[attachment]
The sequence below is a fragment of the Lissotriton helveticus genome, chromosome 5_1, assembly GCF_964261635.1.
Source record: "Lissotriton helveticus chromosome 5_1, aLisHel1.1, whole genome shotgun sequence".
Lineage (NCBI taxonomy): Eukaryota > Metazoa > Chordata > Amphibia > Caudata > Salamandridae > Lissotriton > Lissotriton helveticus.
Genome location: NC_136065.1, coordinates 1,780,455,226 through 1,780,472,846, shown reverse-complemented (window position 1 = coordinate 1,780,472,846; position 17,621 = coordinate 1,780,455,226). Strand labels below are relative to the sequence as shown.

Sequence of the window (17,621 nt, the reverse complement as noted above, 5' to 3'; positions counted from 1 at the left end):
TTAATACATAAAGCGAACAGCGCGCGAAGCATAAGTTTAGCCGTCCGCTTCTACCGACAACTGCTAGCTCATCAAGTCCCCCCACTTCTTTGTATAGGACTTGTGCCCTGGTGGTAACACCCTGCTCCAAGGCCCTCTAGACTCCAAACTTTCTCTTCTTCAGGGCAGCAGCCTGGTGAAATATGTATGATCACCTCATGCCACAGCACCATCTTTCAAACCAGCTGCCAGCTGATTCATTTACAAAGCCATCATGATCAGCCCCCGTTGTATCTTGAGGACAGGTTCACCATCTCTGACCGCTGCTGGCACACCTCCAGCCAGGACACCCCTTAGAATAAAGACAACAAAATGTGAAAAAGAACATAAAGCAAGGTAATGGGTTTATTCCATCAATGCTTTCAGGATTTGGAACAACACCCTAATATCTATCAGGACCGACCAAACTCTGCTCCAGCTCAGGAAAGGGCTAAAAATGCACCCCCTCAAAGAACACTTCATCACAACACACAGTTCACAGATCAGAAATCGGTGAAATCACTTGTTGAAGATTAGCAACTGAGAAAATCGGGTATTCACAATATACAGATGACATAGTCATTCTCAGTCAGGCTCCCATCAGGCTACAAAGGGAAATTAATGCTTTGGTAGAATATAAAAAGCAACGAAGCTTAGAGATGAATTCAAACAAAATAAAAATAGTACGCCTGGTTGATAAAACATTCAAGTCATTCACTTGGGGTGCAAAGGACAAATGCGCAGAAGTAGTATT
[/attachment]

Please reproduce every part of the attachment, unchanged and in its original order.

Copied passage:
The sequence below is a fragment of the Lissotriton helveticus genome, chromosome 5_1, assembly GCF_964261635.1.
Source record: "Lissotriton helveticus chromosome 5_1, aLisHel1.1, whole genome shotgun sequence".
Lineage (NCBI taxonomy): Eukaryota > Metazoa > Chordata > Amphibia > Caudata > Salamandridae > Lissotriton > Lissotriton helveticus.
Genome location: NC_136065.1, coordinates 1,780,455,226 through 1,780,472,846, shown reverse-complemented (window position 1 = coordinate 1,780,472,846; position 17,621 = coordinate 1,780,455,226). Strand labels below are relative to the sequence as shown.

Sequence of the window (17,621 nt, the reverse complement as noted above, 5' to 3'; positions counted from 1 at the left end):
TTAATACATAAAGCGAACAGCGCGCGAAGCATAAGTTTAGCCGTCCGCTTCTACCGACAACTGCTAGCTCATCAAGTCCCCCCACTTCTTTGTATAGGACTTGTGCCCTGGTGGTAACACCCTGCTCCAAGGCCCTCTAGACTCCAAACTTTCTCTTCTTCAGGGCAGCAGCCTGGTGAAATATGTATGATCACCTCATGCCACAGCACCATCTTTCAAACCAGCTGCCAGCTGATTCATTTACAAAGCCATCATGATCAGCCCCCGTTGTATCTTGAGGACAGGTTCACCATCTCTGACCGCTGCTGGCACACCTCCAGCCAGGACACCCCTTAGAATAAAGACAACAAAATGTGAAAAAGAACATAAAGCAAGGTAATGGGTTTATTCCATCAATGCTTTCAGGATTTGGAACAACACCCTAATATCTATCAGGACCGACCAAACTCTGCTCCAGCTCAGGAAAGGGCTAAAAATGCACCCCCTCAAAGAACACTTCATCACAACACACAGTTCACAGATCAGAAATCGGTGAAATCACTTGTTGAAGATTAGCAACTGAGAAAATCGGGTATTCACAATATACAGATGACATAGTCATTCTCAGTCAGGCTCCCATCAGGCTACAAAGGGAAATTAATGCTTTGGTAGAATATAAAAAGCAACGAAGCTTAGAGATGAATTCAAACAAAATAAAAATAGTACGCCTGGTTGATAAAACATTCAAGTCATTCACTTGGGGTGCAAAGGACAAATGCGCAGAAGTAGTATT